Participants in Project SAFE Group Treatment are also asked to fill out many questionnaires. These help the therapists understand the difficulties that families and children are experiencing, show the progress being made in treatment, and provide information on how to better serve families experiencing similar problems. All information is kept strictly confidential. Families are paid $20 for the first and last times they fill out these questionnaires.
Findings from recent program evaluations have shown Project SAFE to be effective at improving youths' self esteem as well as reducing behavioral problems and trauma-related symptoms. Parents have reported increased feelings of parenting efficacy and improvement in family functioning. Overall, previous group participants report high levels of satisfactions with the program.
Four treatment options are available through Project SAFE:
- Project SAFE Parent Support and Education Session: A one-time crisis session to help parents and caregivers cope with the family situation immediately following disclosure of abuse. This one-time crisis session focuses on assisting the family with immediate needs (e.g., answering questions, clarifying misconceptions), problem-solving about next steps, and helping with coping strategies.
- Project SAFE Brief Family Intervention: Short-term (3-6 sessions), individual counseling for children (aged 4 to 17) reporting child sexual abuse and their nonoffending parents or caregivers. Separate therapists meet with the caregivers and each child for approximately 60 minutes each session. Topics vary depending upon the needs of the family, but tend to focus on sensitive listening and responding to their child; support for feelings of anger, grief, shock, sadness, etc.; prevention strategies; identifying feelings and strategies for coping; addressing and reducing cognitive distortions related to the abuse; and improving problem-solving skills.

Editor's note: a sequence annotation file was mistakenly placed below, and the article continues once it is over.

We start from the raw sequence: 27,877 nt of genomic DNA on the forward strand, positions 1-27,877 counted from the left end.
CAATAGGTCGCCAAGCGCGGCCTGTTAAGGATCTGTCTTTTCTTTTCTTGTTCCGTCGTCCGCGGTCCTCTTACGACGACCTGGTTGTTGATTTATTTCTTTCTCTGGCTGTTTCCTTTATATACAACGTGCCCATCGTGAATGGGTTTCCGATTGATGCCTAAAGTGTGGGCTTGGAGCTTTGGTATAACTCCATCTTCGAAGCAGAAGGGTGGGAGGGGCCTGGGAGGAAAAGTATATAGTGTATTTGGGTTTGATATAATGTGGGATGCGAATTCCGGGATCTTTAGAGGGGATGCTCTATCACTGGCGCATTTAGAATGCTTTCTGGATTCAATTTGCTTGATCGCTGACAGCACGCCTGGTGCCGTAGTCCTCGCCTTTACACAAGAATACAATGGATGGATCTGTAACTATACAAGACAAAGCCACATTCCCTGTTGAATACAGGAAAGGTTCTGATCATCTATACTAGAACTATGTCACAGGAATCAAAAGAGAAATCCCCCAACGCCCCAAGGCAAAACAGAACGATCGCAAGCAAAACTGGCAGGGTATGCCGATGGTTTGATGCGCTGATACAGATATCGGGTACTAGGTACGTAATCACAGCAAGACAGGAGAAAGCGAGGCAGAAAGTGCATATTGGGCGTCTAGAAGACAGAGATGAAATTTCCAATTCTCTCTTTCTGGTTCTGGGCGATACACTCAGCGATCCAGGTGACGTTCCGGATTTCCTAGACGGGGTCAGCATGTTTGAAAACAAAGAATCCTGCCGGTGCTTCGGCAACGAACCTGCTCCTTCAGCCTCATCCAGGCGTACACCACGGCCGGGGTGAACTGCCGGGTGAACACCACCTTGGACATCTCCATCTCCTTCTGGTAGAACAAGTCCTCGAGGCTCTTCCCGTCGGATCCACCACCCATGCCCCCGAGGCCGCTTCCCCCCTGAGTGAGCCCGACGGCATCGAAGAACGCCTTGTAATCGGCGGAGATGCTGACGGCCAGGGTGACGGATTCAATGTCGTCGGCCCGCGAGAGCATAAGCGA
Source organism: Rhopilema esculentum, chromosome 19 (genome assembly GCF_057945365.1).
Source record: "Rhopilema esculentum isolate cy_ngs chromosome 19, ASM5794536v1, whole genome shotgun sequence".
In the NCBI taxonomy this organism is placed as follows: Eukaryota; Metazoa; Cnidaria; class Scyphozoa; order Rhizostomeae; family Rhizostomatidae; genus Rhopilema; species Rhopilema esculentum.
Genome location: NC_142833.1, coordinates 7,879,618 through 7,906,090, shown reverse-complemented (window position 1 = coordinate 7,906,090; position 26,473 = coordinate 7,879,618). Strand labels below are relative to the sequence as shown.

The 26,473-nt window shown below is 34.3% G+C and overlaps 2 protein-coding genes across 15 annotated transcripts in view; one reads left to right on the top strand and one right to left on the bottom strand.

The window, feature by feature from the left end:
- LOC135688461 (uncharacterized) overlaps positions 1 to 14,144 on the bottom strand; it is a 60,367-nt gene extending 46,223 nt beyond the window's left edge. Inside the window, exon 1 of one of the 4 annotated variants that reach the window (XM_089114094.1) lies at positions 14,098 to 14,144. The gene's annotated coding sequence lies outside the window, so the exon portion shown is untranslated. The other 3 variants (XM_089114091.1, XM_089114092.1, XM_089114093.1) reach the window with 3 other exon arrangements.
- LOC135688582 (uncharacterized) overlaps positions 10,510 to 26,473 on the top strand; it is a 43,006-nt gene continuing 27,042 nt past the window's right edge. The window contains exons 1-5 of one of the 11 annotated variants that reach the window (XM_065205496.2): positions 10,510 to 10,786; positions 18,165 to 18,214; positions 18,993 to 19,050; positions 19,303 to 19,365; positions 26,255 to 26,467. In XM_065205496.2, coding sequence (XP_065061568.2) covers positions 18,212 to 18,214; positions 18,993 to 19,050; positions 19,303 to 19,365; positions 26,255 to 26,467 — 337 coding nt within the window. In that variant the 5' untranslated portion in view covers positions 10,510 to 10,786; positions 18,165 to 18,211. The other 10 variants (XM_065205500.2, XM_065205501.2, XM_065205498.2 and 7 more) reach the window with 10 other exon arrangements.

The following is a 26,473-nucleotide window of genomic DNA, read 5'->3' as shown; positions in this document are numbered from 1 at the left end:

- Project SAFE Group Treatment: Group treatment format that meets for 90 minutes a week for 12 weeks. Three separate groups are offered which include a children's group (ages 7-12), an adolescent group (ages 13-18), and a caregiver group for non-offending parents or caregivers.
- Project SAFE Sibling Group Treatment: A fourth group is available for non-abused siblings which meets for 90 minutes a week for 6 weeks and focuses on prevention of sexual abuse and addressing their thoughts and feelings about their sibling's abuse.
Project SAFE treatment includes the following topics:
- Facts About Sexual Abuse
- Identifying Feelings and Strategies for Coping
- Talking About What Happened
- Changes in the Family
- Stigmatization: Feeling Shame and Guilt
- Sex Education
- Information on Offenders and Why They Offend
- Skill Building for Prevention of Revictimization
Each group is co-facilitated by a lead therapist and a co-therapist. The lead therapist for each group is an advanced doctoral student who has received his/her Master's degree and has previously co-facilitated other Project SAFE groups. This co-facilitator method helps to distribute clinical responsibilities, provides opportunity for observing client participation and reaction, allows members to be exposed to different therapeutic styles, ensures group continuity in the absence of one facilitator, gives an opportunity to role-model appropriate interpersonal behavior and skills, and provides additional training for the co-therapist.
Project SAFE clients are typically referred through the advocates at the Child Advocacy Center. Additionally, clients are occasionally referred from community mental health clinics or from other sources. If you or your family members are interested in Project SAFE services, please call the Clinical Coordinator at (402) 476-3200 ext. 120. Or, you can call the Psychological Consultation Center at (402) 472-2351 and ask to speak to the Project SAFE Clinical Coordinator.